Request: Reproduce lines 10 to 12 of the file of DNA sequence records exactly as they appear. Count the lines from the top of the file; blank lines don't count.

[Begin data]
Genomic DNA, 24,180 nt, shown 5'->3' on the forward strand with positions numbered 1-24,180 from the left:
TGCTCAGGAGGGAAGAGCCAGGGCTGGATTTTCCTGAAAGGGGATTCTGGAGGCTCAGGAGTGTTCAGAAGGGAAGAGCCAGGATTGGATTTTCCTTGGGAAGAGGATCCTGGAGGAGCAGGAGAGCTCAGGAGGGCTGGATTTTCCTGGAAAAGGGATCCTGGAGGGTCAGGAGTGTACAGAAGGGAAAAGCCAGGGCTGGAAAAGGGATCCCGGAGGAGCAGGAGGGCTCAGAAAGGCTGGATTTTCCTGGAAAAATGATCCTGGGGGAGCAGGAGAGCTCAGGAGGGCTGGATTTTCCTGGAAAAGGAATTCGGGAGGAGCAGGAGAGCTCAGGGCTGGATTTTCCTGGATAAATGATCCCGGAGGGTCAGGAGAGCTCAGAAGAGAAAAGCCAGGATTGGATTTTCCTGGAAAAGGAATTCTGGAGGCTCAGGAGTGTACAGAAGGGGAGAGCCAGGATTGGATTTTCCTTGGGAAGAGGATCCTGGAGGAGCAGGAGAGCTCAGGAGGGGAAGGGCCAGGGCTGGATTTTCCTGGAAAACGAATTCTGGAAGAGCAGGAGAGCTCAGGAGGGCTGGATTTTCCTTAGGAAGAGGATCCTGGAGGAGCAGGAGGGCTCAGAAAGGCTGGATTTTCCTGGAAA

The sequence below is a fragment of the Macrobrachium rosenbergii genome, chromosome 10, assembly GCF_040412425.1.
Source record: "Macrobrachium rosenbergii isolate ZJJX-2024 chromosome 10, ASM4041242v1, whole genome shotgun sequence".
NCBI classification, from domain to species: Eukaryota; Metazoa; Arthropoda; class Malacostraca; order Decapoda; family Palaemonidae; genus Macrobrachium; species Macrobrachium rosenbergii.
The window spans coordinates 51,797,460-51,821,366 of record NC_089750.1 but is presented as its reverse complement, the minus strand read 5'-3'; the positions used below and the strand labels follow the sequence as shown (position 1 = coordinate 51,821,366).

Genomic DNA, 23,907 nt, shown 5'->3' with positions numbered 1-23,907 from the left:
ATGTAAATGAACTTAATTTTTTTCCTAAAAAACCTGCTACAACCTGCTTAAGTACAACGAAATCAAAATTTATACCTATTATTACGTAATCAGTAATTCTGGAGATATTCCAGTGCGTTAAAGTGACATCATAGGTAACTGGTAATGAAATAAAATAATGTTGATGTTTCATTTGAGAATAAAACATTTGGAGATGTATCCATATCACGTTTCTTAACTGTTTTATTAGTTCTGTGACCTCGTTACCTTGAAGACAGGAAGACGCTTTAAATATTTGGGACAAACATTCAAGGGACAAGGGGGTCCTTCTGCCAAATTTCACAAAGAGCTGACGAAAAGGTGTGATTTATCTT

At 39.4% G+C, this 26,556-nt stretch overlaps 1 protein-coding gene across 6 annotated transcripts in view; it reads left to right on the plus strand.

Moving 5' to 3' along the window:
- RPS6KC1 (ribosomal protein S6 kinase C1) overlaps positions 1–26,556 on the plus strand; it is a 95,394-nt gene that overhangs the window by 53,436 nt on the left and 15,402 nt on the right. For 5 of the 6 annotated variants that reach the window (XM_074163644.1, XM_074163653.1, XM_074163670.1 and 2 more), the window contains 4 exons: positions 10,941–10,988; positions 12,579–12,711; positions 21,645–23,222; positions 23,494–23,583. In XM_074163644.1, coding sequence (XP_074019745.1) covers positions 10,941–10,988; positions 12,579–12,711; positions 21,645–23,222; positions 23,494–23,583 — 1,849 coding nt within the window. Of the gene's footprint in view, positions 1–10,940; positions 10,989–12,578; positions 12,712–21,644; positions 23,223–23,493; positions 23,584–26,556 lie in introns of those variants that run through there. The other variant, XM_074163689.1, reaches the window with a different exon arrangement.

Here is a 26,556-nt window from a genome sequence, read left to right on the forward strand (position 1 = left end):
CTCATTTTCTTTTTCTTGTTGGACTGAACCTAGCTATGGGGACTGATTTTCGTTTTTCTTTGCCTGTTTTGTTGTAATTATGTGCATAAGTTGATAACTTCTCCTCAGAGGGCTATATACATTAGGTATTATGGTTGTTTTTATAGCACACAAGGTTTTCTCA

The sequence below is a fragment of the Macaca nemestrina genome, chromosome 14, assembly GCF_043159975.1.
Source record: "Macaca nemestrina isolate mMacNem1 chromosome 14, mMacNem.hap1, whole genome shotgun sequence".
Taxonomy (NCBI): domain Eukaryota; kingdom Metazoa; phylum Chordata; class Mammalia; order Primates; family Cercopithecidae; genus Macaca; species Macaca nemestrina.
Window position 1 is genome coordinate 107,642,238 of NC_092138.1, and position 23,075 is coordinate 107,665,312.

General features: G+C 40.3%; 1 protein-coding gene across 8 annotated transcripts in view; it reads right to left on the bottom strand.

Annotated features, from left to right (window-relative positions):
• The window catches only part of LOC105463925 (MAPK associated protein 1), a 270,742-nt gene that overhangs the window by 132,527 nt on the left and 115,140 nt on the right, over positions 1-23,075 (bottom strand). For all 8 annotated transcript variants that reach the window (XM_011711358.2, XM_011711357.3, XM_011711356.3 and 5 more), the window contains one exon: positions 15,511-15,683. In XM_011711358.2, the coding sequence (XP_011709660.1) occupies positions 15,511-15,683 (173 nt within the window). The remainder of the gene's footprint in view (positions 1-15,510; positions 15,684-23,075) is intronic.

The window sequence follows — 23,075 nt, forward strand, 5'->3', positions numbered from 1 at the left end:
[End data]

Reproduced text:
Moving 5' to 3' along the window:
- RPS6KC1 (ribosomal protein S6 kinase C1) overlaps positions 1–26,556 on the plus strand; it is a 95,394-nt gene that overhangs the window by 53,436 nt on the left and 15,402 nt on the right. For 5 of the 6 annotated variants that reach the window (XM_074163644.1, XM_074163653.1, XM_074163670.1 and 2 more), the window contains 4 exons: positions 10,941–10,988; positions 12,579–12,711; positions 21,645–23,222; positions 23,494–23,583. In XM_074163644.1, coding sequence (XP_074019745.1) covers positions 10,941–10,988; positions 12,579–12,711; positions 21,645–23,222; positions 23,494–23,583 — 1,849 coding nt within the window. Of the gene's footprint in view, positions 1–10,940; positions 10,989–12,578; positions 12,712–21,644; positions 23,223–23,493; positions 23,584–26,556 lie in introns of those variants that run through there. The other variant, XM_074163689.1, reaches the window with a different exon arrangement.

Here is a 26,556-nt window from a genome sequence, read left to right on the forward strand (position 1 = left end):